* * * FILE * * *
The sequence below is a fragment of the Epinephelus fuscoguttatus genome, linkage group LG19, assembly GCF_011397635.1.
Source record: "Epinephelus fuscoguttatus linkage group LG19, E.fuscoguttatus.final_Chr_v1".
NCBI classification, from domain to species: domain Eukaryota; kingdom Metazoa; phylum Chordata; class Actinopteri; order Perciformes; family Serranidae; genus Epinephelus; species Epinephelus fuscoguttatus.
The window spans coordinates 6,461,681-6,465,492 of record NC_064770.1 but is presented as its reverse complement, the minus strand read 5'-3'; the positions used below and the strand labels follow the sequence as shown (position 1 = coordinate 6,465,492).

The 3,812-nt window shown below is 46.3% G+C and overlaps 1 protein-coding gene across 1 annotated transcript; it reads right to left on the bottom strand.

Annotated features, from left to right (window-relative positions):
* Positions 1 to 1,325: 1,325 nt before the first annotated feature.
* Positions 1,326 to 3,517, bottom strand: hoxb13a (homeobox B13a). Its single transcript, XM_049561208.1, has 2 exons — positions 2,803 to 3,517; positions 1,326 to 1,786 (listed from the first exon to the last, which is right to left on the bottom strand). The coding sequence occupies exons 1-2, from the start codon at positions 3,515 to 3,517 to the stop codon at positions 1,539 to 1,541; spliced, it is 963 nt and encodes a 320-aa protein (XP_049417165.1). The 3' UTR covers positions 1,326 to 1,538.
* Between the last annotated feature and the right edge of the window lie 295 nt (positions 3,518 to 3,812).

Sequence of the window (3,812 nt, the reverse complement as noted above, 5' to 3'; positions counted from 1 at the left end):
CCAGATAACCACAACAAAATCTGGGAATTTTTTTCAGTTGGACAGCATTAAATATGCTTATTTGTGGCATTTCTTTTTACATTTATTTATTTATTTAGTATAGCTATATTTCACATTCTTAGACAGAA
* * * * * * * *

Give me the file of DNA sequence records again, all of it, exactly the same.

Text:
The sequence below is a fragment of the Epinephelus fuscoguttatus genome, linkage group LG19, assembly GCF_011397635.1.
Source record: "Epinephelus fuscoguttatus linkage group LG19, E.fuscoguttatus.final_Chr_v1".
NCBI classification, from domain to species: domain Eukaryota; kingdom Metazoa; phylum Chordata; class Actinopteri; order Perciformes; family Serranidae; genus Epinephelus; species Epinephelus fuscoguttatus.
The window spans coordinates 6,461,681-6,465,492 of record NC_064770.1 but is presented as its reverse complement, the minus strand read 5'-3'; the positions used below and the strand labels follow the sequence as shown (position 1 = coordinate 6,465,492).

The 3,812-nt window shown below is 46.3% G+C and overlaps 1 protein-coding gene across 1 annotated transcript; it reads right to left on the bottom strand.

Annotated features, from left to right (window-relative positions):
* Positions 1 to 1,325: 1,325 nt before the first annotated feature.
* Positions 1,326 to 3,517, bottom strand: hoxb13a (homeobox B13a). Its single transcript, XM_049561208.1, has 2 exons — positions 2,803 to 3,517; positions 1,326 to 1,786 (listed from the first exon to the last, which is right to left on the bottom strand). The coding sequence occupies exons 1-2, from the start codon at positions 3,515 to 3,517 to the stop codon at positions 1,539 to 1,541; spliced, it is 963 nt and encodes a 320-aa protein (XP_049417165.1). The 3' UTR covers positions 1,326 to 1,538.
* Between the last annotated feature and the right edge of the window lie 295 nt (positions 3,518 to 3,812).

Sequence of the window (3,812 nt, the reverse complement as noted above, 5' to 3'; positions counted from 1 at the left end):
CCAGATAACCACAACAAAATCTGGGAATTTTTTTCAGTTGGACAGCATTAAATATGCTTATTTGTGGCATTTCTTTTTACATTTATTTATTTATTTAGTATAGCTATATTTCACATTCTTAGACAGAA